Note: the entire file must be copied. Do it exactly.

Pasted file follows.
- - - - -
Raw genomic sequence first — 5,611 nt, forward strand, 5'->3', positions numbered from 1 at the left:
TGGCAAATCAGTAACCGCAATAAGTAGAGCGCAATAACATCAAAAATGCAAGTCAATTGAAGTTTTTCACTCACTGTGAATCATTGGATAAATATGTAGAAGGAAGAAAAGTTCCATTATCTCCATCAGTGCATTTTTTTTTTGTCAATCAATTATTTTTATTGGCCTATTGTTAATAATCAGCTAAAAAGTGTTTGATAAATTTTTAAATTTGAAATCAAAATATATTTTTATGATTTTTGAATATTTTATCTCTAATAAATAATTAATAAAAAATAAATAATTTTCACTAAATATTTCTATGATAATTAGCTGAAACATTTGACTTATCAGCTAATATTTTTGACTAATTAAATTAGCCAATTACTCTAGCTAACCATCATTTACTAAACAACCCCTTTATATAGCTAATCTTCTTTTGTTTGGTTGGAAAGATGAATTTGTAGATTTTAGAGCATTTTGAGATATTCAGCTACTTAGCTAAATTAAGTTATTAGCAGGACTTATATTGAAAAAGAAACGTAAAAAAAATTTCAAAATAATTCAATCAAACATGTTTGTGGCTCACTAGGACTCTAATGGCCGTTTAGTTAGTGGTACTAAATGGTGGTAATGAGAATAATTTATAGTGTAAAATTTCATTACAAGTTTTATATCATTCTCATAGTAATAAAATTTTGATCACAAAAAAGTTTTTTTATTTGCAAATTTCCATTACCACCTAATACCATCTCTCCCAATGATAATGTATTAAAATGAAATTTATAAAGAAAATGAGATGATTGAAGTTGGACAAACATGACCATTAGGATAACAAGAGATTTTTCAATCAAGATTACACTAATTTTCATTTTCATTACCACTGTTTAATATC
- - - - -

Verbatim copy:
Raw genomic sequence first — 5,611 nt, forward strand, 5'->3', positions numbered from 1 at the left:
TGGCAAATCAGTAACCGCAATAAGTAGAGCGCAATAACATCAAAAATGCAAGTCAATTGAAGTTTTTCACTCACTGTGAATCATTGGATAAATATGTAGAAGGAAGAAAAGTTCCATTATCTCCATCAGTGCATTTTTTTTTTGTCAATCAATTATTTTTATTGGCCTATTGTTAATAATCAGCTAAAAAGTGTTTGATAAATTTTTAAATTTGAAATCAAAATATATTTTTATGATTTTTGAATATTTTATCTCTAATAAATAATTAATAAAAAATAAATAATTTTCACTAAATATTTCTATGATAATTAGCTGAAACATTTGACTTATCAGCTAATATTTTTGACTAATTAAATTAGCCAATTACTCTAGCTAACCATCATTTACTAAACAACCCCTTTATATAGCTAATCTTCTTTTGTTTGGTTGGAAAGATGAATTTGTAGATTTTAGAGCATTTTGAGATATTCAGCTACTTAGCTAAATTAAGTTATTAGCAGGACTTATATTGAAAAAGAAACGTAAAAAAAATTTCAAAATAATTCAATCAAACATGTTTGTGGCTCACTAGGACTCTAATGGCCGTTTAGTTAGTGGTACTAAATGGTGGTAATGAGAATAATTTATAGTGTAAAATTTCATTACAAGTTTTATATCATTCTCATAGTAATAAAATTTTGATCACAAAAAAGTTTTTTTATTTGCAAATTTCCATTACCACCTAATACCATCTCTCCCAATGATAATGTATTAAAATGAAATTTATAAAGAAAATGAGATGATTGAAGTTGGACAAACATGACCATTAGGATAACAAGAGATTTTTCAATCAAGATTACACTAATTTTCATTTTCATTACCACTGTTTAATATC